In the opening moments of High: Confessions of an Ibiza Drug Mule, Michaella McCollum says: “You might wonder how a regular kid from Northern Ireland ended up here.”
What, starring in your own five-part BBC series, you mean?
“In a maximum security prison in South America.”
Oh, that. Right. So tell us: what was the reason?
“One bad decision.”
Mmm... that’s putting it mildly, to say the least. Anyway, she continues: “This is the story of how I got myself into this mess, and how I got myself out of it.”
This is also a story that should be approached with caution. A disclaimer at the start warns that “only some of the facts can be verified”.
In other words, take everything you hear with a large pinch of salt. I’d recommend about 11kg, the same weight as the €1.6m worth of cocaine – ludicrously disguised as bags of porridge and jelly – McCollum and fellow drug mule Melissa Reid tried to smuggle from Lima in Peru to Spain in 2013.
Reid doesn’t appear in the series, other than in archive footage. Maybe she wasn’t asked to take part, or maybe she was but just prefers to put the whole experience behind her and live a quiet life.
If so, it’s one of the smarter moves she’s made. High probably wouldn’t have done her any favours. It certainly doesn’t do any for McCollum, whose life since leaving prison – the newspaper and TV interviews, the book, the social media profile, including the Instagram bikini shots obligatory for any minor female celebrity – has been anything but quiet.
The series is being pitched as a cautionary tale, but also a story of redemption in which McCollum, who, like Reid, was sentenced to almost seven years but paroled after less than three, emerged from prison a better woman.
After a long period of despair, she began to learn Spanish and make friends with some fellow inmates.
She discovered the prison had a beauty salon, landed a coveted job there (in Peruvian prisons, it seems, inmates can earn money and even run their own small businesses) and amassed enough cash to bribe enough people in the corrupt system into securing her an early parole hearing.
But all this happens in the final episode. By that point, any potential sympathy or understanding McCollum might have been hoping to garner has been undermined by everything that’s gone before.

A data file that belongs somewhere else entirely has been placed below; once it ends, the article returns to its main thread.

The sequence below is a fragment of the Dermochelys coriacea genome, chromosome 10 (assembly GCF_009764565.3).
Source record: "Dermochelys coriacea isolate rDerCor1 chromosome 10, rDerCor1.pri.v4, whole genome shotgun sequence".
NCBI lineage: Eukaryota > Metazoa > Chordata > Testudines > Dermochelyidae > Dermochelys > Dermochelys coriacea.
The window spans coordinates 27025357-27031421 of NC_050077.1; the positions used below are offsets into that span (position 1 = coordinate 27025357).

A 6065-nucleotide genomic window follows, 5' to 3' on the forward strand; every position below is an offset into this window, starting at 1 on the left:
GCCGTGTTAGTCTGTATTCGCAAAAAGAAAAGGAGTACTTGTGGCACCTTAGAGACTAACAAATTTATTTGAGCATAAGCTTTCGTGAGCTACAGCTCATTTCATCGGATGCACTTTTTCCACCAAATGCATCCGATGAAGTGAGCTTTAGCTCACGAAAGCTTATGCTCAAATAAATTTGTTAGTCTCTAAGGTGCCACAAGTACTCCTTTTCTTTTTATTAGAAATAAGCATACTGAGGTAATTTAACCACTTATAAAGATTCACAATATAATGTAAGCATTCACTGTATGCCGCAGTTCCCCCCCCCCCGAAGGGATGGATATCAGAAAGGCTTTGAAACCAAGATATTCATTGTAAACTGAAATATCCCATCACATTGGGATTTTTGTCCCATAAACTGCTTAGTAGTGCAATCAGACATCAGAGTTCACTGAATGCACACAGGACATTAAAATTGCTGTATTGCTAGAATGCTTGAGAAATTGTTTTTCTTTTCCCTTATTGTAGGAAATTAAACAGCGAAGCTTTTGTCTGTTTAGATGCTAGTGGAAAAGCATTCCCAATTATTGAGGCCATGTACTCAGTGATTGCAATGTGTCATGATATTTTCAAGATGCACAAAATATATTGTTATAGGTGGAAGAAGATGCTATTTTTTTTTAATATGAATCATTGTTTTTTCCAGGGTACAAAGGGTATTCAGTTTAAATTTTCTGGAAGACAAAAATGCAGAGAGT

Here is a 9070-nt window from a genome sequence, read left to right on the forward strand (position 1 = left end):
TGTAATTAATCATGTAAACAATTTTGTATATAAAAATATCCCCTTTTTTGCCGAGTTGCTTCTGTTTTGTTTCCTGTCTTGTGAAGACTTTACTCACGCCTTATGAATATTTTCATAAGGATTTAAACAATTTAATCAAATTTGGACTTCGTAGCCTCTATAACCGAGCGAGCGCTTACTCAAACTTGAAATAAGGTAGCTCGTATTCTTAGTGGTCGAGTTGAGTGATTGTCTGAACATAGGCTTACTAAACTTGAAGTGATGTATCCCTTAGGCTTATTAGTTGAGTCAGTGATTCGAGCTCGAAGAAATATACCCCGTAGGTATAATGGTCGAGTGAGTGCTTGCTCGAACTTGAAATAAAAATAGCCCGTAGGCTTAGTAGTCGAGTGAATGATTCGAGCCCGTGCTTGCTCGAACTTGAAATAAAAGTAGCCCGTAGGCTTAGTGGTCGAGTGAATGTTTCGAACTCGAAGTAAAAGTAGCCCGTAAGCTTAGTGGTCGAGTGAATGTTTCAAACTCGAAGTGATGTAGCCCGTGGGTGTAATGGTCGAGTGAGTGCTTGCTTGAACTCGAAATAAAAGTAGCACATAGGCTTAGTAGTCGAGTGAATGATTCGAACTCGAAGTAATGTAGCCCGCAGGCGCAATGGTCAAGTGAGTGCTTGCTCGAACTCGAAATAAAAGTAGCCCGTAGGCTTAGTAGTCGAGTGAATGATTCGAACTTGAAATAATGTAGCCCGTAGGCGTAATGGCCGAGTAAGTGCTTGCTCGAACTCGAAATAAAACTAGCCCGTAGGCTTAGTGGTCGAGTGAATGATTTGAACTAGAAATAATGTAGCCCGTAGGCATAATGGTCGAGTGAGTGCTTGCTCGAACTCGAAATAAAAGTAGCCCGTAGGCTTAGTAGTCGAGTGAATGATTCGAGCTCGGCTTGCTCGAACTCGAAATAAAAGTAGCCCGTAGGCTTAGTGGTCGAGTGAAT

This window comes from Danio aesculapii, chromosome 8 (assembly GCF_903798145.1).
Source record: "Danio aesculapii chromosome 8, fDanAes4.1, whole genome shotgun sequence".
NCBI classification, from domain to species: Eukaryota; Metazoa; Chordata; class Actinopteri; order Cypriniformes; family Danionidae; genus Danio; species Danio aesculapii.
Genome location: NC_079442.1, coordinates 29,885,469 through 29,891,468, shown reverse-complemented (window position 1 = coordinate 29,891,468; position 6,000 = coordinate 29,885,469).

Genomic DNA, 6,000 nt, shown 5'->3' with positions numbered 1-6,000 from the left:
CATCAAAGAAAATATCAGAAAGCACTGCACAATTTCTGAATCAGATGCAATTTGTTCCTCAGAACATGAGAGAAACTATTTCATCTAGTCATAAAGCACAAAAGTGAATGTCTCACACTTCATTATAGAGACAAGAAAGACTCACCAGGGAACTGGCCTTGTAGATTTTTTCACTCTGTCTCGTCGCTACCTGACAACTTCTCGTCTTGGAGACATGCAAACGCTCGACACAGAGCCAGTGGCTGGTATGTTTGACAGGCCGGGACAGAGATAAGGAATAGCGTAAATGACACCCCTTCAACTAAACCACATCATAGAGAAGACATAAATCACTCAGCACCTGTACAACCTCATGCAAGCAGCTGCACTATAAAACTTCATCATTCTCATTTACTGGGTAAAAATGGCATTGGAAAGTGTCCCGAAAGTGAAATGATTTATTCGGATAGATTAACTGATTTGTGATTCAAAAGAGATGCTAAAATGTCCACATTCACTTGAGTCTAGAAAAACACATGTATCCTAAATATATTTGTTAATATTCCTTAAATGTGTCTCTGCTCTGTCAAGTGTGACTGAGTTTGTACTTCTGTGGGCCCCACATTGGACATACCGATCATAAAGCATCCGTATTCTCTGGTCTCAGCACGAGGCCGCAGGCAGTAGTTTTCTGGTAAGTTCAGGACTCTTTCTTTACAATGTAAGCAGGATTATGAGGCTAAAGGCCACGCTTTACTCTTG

The first two episodes (the second is on Thursday) are heavy on ropey dramatised reconstructions of McCollum’s hedonistic lifestyle in Ibiza, which revolved entirely around partying, getting pissed and snorting industrial quantities of cocaine.
These, plus her jarringly glib, jokey voiceover, give High the feel of a pound shop GoodFellas.
As she tells it, she was swept off her feet by a tall, dark, handsome stranger who called himself “Davey” – a drug dealer who, like all the smartest ones, didn’t touch drugs himself.
McCollum’s best friend in Ibiza, Parry, who expresses amazement that McCollum agreed to be a mule for a paltry £5,000, says she warned her that “Davey” was bad news.
Another acquaintance, a part-time drug dealer called “John”, who appears in silhouette with his voice distorted and knew McCollum from her endless partying and prolific drug-taking, also marvels at why she did it: “Was it a case of being really, really naive, or being extremely stupid?”
McCollum herself offers several self-contradictory takes throughout the five episodes.
At one point she says she wanted the money to stay on in Ibiza and knew what she was doing – although she assumed she’d be picking up a small package. At another, she plays the innocent who was too out of her head on drugs to make a rational decision. She didn’t realise until the plane was in the air that Lima was in Peru and not just another place in Spain.
Credibility wasn’t her strong suit after she was busted and it’s not now, either. She appears to throw Reid under the bus by claiming she was the one who fabricated the story (which nobody believed anyway) that they’d been forced at gunpoint into trafficking drugs.
Maybe she was, maybe she wasn’t. But in a series as transparently self-serving as this, it won’t cut McCollum any slack with her detractors.
‘High’ is on BBC1 tonight at 11.05pm